How Long Will A Filled And Frosted 3 Layer 8 Inch Round Take To Defrost?

Decorating By KLCCrafts Updated 1 Apr 2013 , 9:55pm by KLCCrafts

KLCCrafts Posted 25 Mar 2013 , 6:17pm
post #1 of 5

I've got a finished (BC decorated) cake in the freezer ready to take to a family party this weekend.  It's basically an 8 inch round (slightly carved into a squatty sphere) with 3 layers, filled with chocolate BC and iced with plain BC.  The cake is 6 inches tall.  I put one bubble tea straw down the center to keep the layers from sliding.  It's currently in a rubbermaid type container and I plan to not open the container until shortly before serving.

 

I need to drive an hour to reach the party, and cake will be served approximately 2 hours after I arrive.  I'd like to drive with it as cold/frozen as possible (bad experiences traveling with cake not chilled) but still have it thawed in time to eat.  Can anyone give advice on the minimum amount of time to allow to make sure it's fully thawed?  TIA!

4 replies
-K8memphis Posted 25 Mar 2013 , 6:38pm
post #2 of 5

if it was still a little chilled in the dead center after that amount of time--once you slice it let it stay on the plate for five minutes before serving--no worries

 

but it should be fully thawed in three hours--

 

the only other consideration is to be sure it does not condensate--

 

there's 10,000 ways to do this--

 

i would put the cake in the frige overnight--then travel with it so it defrosts gradually

 

but if you're comfy with your set up go for it

 

do you have scraps of anything leftover --you can test with?

 

what is your weather likely to be?

KLCCrafts Posted 25 Mar 2013 , 10:59pm
post #3 of 5

Good idea about letting individual pieces thaw if necessary, I'll keep that in mind.

 

No scraps leftover -- but it will be between 30 and 44 degrees F during transport and party time, with no rain expected so I wouldn't expect humidity to be a problem. 

 

But you're saying gradual defrosting will lessen the condensation or just that there will be more time for it to dry?  It would seem to me the total amount of condensation would remain the same regardless of the time and intermediate temp involved in thawing, or am I missing something?  I thought I understood that as long as you don't open the cake until it's fully thawed the condensation shouldn't be a problem but haven't really tried this before!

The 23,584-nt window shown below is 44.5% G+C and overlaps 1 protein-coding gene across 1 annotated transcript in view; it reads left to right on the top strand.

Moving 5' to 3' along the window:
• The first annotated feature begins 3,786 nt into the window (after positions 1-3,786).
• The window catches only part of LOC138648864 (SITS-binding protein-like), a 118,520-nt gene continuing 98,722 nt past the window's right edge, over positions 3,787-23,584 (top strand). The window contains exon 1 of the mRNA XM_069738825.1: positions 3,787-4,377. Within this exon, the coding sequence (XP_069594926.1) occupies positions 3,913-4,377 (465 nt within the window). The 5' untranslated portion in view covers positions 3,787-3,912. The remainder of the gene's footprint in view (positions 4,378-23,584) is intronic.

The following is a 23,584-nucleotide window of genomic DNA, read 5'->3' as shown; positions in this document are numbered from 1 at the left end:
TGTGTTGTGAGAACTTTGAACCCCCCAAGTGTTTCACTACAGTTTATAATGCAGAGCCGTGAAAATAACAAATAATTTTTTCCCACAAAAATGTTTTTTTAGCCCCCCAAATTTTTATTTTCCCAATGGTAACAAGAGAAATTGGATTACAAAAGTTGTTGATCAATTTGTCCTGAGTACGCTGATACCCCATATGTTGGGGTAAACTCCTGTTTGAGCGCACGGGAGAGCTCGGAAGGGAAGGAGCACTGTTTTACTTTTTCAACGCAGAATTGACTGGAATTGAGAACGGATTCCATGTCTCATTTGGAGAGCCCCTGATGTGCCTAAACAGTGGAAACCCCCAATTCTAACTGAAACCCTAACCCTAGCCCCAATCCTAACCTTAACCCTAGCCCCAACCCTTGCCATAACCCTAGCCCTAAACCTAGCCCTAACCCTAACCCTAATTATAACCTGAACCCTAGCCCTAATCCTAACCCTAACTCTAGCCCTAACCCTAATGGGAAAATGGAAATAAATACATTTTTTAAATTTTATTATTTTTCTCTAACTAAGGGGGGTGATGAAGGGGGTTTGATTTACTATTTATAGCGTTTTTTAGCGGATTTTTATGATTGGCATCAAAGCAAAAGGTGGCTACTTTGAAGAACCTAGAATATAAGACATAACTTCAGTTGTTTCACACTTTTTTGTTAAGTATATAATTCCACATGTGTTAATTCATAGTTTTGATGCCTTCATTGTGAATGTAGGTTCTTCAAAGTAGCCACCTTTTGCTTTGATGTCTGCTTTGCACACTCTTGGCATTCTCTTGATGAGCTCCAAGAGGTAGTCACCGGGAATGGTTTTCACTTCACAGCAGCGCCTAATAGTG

Thanks!

-K8memphis Posted 25 Mar 2013 , 11:34pm
post #4 of 5

i never have understood the don't open until christmas part of thawing cakes

 

--i mean if it's not iced, the condensation is absorbed by the cake surface

 

--i unwrap my frozen uniced tiers immediately and brush off the ice. done.

 

whatever~ don't mind me ;)

 

--but all i meant in my previous post is that thawing it gradually ensures less condensation or avoids it all together

 

your cake will probably be fine

KLCCrafts Posted 1 Apr 2013 , 9:55pm
post #5 of 5

Just an update in case others find themselves with a similar question.

 

We ended up cutting the cake 4 hours and 45 minutes after removing it from the freezer.  It was still totally frozen in most of the middle!  Fortunately I had over-baked for the number of servings needed, so I just trimmed the outside pieces off to serve and we never had to cut into the frozen middle (like a 4" square chunk that wasn't even cutable).  I'm thinking the extra height of the cake really added to the thaw time.  That and it was only in the 30s outside so the car and house weren't summer temps but should have been close to 70° F when it was thawing.  Oh well, I'll know for next time.  Hope it helps anyone doing something similar.

 

Oh and no condensation issues at all -- I kept it covered until shortly before cutting icon_biggrin.gif

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